Where does your fascination with this “secondary” text genre of the interview originate? Wouldn’t time be better spend writing original pieces? You are not a journalist.

It’s tempting, at times, to play with the real existing disdain againstsociety and its wasteful human interest. We don’t live in the earlyTwentieth Century anymore, even though that is my favorite period. Aristocratic elitism from that age has caused enough damage – and so has identification with totalitarian ideologies.   It is certainly easier and more rewarding for today’s intellectual to withdraw than it is to engage. Interviews are all about creating contexts, together with chats and debates, reviews, links and other reference systems. They are one amongst many sorts of imaginative text one can use in creating common, networked discourses.

I started making interviews around 1980 when we produced two books as a student research group on the Dutch anti-nuclear movement. Then I co-edited the weekly of the squatters movement “bluf!” for about two years in which I also published interviews. One of the best from that period was an exchange between me and Eveline Lubbers. We wrote our masters thesis together andincluded a self-reflexive “conversation between two typewriters”. This both serious and funny work on squatting, alternative media strategies and their economic models even had a guest researcher who wrote a chapter. The day our supervisors rejected the thesis, while we were selling printed versions outside, certainly counts as the height of my academic career.

I really got the taste, and routine, when I started a weekly radio show called “The Portrait Gallery”, first at Radio 100, then Radio Patapoe, both free, pirate stations in Amsterdam. I made around 120 of these one-hour programs. The idea was to give weird, fringe thinkers and researchers from both inside and outside academia the “royal space” to talk about their topic. A space they would normally not get in the mainstream media, not even in academic journals, especially not in an anti-intellectual culture such as Holland. The attitude of most science and humanities journalist was, and still is, to behave in a pseudo-critical way, complain about typos, mistakes in footnotes and other nonsense details, ridiculing the person they would talk with in the name of the imagined “average listener” who was portrayed to be too stupid to understand anything. In response to this organizedinnocence I offered Ph.D. students, theorists and lay thinkers thepossibility to talk freely and push the envelope in front of a microphone which was all one ear. I hardly edited the programs. Instead, I learned to listen patiently and encouraged the interviewees to create a shared space of immense density – and freedom of thought.

The introduction of the PC and word processing programs around that same period gave a similar possibility to create dense, “compact texts”. When did you start with online interviews? Are they that much different to face-to-face conversations?

I got access to the Internet in early 1993 after having played with Bulletin Board Systems earlier on. Conducting interviews online, sending questions and answers back and forth, thereby composing a common text over a period of time, is a surprisingly recent phenomena. It may be hard to comprehend, but people really had to get used to e-mail. It took a while for everyone todiscover its potential, which, in my view, is still not entirely unveiled. It is being said that people are more open, straight forward in e-mail. This is why flame wars so easily start. Fights over nothing which seem to come out of the blue, with sometimes tragic, fatal consequences. It is certainly not true more direct encounters, by definition, will lead you deeper into the matter. Real-life conversations create trust, in a quick way but that’s no guarantee for a better reflexion. Online interviews in this book usually took weeks to accomplish, in some cases even months. That’s slow compared to the speed of light in which we are supposed to communicate. You need to be really patient and not be bothered with deadlines. The good thing is that the result will not simply be a snapshot full of timely references. There is a subtle balance here between the exemplary nature of stories from every day life and the stunning beauty of pure concepts.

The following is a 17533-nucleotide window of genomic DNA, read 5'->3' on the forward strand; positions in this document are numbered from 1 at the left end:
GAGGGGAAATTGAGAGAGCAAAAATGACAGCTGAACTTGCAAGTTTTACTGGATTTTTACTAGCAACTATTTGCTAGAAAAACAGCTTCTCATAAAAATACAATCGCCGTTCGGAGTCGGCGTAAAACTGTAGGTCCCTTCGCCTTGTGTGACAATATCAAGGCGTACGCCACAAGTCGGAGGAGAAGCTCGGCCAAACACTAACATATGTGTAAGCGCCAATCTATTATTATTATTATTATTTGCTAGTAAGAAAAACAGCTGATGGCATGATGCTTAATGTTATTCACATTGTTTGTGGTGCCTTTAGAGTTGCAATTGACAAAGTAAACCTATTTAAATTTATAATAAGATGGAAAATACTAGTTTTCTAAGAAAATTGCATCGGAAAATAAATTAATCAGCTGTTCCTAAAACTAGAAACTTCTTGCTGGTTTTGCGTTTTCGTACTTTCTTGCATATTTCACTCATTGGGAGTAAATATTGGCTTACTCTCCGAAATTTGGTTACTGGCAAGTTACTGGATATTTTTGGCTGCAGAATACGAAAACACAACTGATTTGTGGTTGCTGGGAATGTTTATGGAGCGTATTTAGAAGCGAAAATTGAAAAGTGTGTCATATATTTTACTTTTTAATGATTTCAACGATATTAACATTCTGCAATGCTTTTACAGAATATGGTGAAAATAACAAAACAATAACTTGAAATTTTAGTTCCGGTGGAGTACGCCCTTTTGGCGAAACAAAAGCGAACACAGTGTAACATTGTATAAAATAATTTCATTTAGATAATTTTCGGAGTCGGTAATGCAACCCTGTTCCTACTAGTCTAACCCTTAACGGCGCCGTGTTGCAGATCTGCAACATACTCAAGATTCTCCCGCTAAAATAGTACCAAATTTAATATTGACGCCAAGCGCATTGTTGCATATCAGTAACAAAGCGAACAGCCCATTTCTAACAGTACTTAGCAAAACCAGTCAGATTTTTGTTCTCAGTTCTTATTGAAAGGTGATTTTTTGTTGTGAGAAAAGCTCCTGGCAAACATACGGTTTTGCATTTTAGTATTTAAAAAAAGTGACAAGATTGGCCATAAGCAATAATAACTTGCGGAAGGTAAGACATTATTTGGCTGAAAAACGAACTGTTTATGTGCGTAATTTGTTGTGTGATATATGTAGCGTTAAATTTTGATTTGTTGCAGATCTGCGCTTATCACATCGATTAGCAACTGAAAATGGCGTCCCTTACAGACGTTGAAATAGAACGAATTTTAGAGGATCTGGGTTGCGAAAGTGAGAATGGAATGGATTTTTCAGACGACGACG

Could you explain what exactly is being exchanged during an interview?

Certainty not arguments; in most cases not even information. Both my texts and interviews are of a strategic nature. I am more curious about opening new possibility spaces than to have a polemic. Unlike its public image, most of the cybertribes, whether organized as company, newsgroup, list or “virtual community” are not keen to debate with outsiders. Libertarian thinkers, instrumental in creating the Internet hype in the mid nineties, were not keen at all to debate. As good visionaries they were preaching, not contributing to public discourse. Like the big guys in the corporate world they knew that debating with some wacky outsiders could potentially endanger your market position. Rumors are fine, “sniping” is not. In volatile times, one bad remark in the (online) press can bring down your stock or postpone your IPO to infinity. Playing down your critics could have the opposite effect and might be too late anyway. It is much wiser to ignore them altogether. New Age gurus unanimously promote “positive” thinking and strongly advise today’s leadership to route around “negative” sources. Thisvery principle has so far prevented any real debate over the future of the “information society”. There is simply no time, and as Paul Virilio and other have pointed out, reflection needs time, which is the scarcest of all commodities in the Society of Speed. With unaccountable companies, incompetent politicians and isolated artists and researchers, not familiar with the language of the mainstream, no wonder we end up with the “eternal repetition of the same”. In general there are no big ideological debates insociety. The Internet is no exception there. I am not enough of a believer in technological determinism to think that the global dissemination of a dialogical medium will eventually spur real discussion, guaranteeing social change. Technology itself is the change.